12. , . Enhancing the autonomy of Indian nurses. Indian J Med Ethics. 2017;2:275-81.
    [CrossRef] [PubMed] [Google Scholar]
  13. , , , , , . Attitudes of nurses towards care of the dying patient in India. Int J Palliat Nurs. 2017;23:558-66.
    [CrossRef] [PubMed] [Google Scholar]
  14. . Maria Cecilia Sepulveda Bermedo. Global Atlas of Palliative Care at the End of Life. In: World Palliative Care Alliance. Geneva: World Health Organization; .
    [Google Scholar]
  15. . Questions to Assist with the Critical Appraisal of Cross-Sectional Studies. . Available from: [Last accessed on 2021 Sep 20]
    [Google Scholar]
  16. , , , , , , et al. Development and validation of the quality care questionnaire-palliative care (QCQ-PC): Patient-reported assessment of quality of palliative care. BMC Palliat Care. 2018;17:40.
    [CrossRef] [PubMed] [Google Scholar]
  17. , , , , , . Development and validation of scales for attitudes, self-reported practices, difficulties and knowledge among home care nurses providing palliative care. Eur J Oncol Nurs. 2016;22:8-22.
    [CrossRef] [PubMed] [Google Scholar]
  18. . A study on knowledge, attitude, and practices regarding palliative care among doctors in border security force. Prog Palliat Care. 2014;22:272-9.
    [CrossRef] [Google Scholar]
  19. , . The content validity index: Are you sure you know what's being reported? Critique and recommendations. Res Nurs Health. 2006;29:489-97.
    [CrossRef] [PubMed] [Google Scholar]
  20. . Determination and Quantification of Content Validity. Nurs Res. 1986;35:382-5.
    [CrossRef] [PubMed] [Google Scholar]
  21. . Content validity ratio In: , ed. The SAGE Encyclopedia of Educational Research, Measurement, and Evaluation. Thousand Oaks: SAGE Publications; . p. 397-8.
    [Google Scholar]
  22. . Item analysis In: , ed. The SAGE Encyclopedia of Educational Research, Measurement, and Evaluation. Thousand Oaks: SAGE Publications; . p. 887-91.
    [Google Scholar]
  23. , , . Item discrimination indices. Rasch Meas Trans. 2002;16:883-4. Available from: [Last accessed on 2021 Sep 20]
    [Google Scholar]
  24. . Guidelines, criteria, and rules of thumb for evaluating normed and standardized assessment instruments in psychology. Psychol Assess. 1994;6:284-90.
    [CrossRef] [Google Scholar]
  25. . KR-20 In: , ed. The SAGE Encyclopedia of Educational Research, Measurement, and Evaluation. Thousand Oaks: SAGE Publications; . p. 933-6.
    [Google Scholar]
  26. , , . An instrument to measure nurses' knowledge in palliative care: Validation of the Spanish version of palliative care quiz for nurses. PLoS One. 2017;12:e0177000.
    [CrossRef] [PubMed] [Google Scholar]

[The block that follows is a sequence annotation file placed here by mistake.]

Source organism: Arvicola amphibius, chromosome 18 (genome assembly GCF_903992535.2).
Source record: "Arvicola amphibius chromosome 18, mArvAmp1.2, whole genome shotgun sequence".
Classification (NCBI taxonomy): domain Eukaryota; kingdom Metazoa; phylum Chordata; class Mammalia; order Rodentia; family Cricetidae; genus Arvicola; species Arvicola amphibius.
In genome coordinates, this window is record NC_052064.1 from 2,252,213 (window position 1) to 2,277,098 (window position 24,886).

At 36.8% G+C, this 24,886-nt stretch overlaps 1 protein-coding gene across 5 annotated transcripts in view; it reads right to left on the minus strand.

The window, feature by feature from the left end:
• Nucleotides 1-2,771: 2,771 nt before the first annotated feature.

27. , , , . The French version of the palliative care quiz for nursing (PCQN-F): Development and evaluation. J Palliat Care. 2005;21:27-34.
    [CrossRef] [PubMed] [Google Scholar]
  28. , , , . The palliative care knowledge questionnaire for PEACE: Reliability and validity of an instrument to measure palliative care knowledge among physicians. J Palliat Med. 2013;16:1423-8.
    [CrossRef] [PubMed] [Google Scholar]
  29. , , , , , . The palliative care self-reported practices scale and the palliative care difficulties scale: Reliability and validity of two scales evaluating self-reported practices and difficulties experienced in palliative care by health professionals. J Palliat Med. 2010;13:427-37.
    [CrossRef] [PubMed] [Google Scholar]
  30. , , , . Development of palliative care attitude and knowledge (PCAK) questionnaire for physicians in Kuwait. BMC Palliat Care. 2019;18:49.
    [CrossRef] [PubMed] [Google Scholar]
  31. , , , . Development of a new undergraduate palliative care knowledge measure. J Prof Nurs. 2020;36:47-52.
    [CrossRef] [PubMed] [Google Scholar]
  32. , , , , , , et al. A Japanese region-wide survey of the knowledge, difficulties and self-reported palliative care practices among nurses. Jpn J Clin Oncol. 2014;44:718-28.
    [CrossRef] [PubMed] [Google Scholar]
  33. , , , , . Long-term effectiveness of two educational methods on knowledge, attitude, and practice toward palliative care consultation services among nursing staff: A longitudinal follow-up study. Clin Nurs Res. 2018;27:483-96.
    [CrossRef] [PubMed] [Google Scholar]
  34. , , . Associations among knowledge, attitudes, and practices toward palliative care consultation service in healthcare staffs: A cross-sectional study. PLoS One. 2019;14:e0223754.
    [CrossRef] [PubMed] [Google Scholar]
Show Sections